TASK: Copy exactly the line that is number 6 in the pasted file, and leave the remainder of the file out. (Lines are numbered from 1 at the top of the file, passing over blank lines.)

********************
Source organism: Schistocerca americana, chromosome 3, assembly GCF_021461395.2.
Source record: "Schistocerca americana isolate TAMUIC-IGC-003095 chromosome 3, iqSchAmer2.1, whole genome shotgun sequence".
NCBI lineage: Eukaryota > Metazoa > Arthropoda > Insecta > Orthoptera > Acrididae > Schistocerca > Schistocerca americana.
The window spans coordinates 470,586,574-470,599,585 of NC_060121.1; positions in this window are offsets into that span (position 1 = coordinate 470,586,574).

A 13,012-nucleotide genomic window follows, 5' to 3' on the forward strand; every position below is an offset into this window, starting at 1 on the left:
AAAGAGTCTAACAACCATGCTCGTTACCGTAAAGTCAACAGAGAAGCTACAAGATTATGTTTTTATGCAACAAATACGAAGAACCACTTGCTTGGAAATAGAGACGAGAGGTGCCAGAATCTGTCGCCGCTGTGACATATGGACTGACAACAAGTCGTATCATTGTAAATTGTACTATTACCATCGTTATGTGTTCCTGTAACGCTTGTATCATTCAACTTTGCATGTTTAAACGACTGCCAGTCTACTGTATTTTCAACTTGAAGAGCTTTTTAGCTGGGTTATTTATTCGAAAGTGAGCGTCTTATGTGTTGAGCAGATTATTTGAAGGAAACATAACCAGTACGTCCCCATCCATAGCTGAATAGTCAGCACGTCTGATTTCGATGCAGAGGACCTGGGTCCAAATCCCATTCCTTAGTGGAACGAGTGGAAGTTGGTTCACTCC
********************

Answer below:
AAAGAGTCTAACAACCATGCTCGTTACCGTAAAGTCAACAGAGAAGCTACAAGATTATGTTTTTATGCAACAAATACGAAGAACCACTTGCTTGGAAATAGAGACGAGAGGTGCCAGAATCTGTCGCCGCTGTGACATATGGACTGACAACAAGTCGTATCATTGTAAATTGTACTATTACCATCGTTATGTGTTCCTGTAACGCTTGTATCATTCAACTTTGCATGTTTAAACGACTGCCAGTCTACTGTATTTTCAACTTGAAGAGCTTTTTAGCTGGGTTATTTATTCGAAAGTGAGCGTCTTATGTGTTGAGCAGATTATTTGAAGGAAACATAACCAGTACGTCCCCATCCATAGCTGAATAGTCAGCACGTCTGATTTCGATGCAGAGGACCTGGGTCCAAATCCCATTCCTTAGTGGAACGAGTGGAAGTTGGTTCACTCC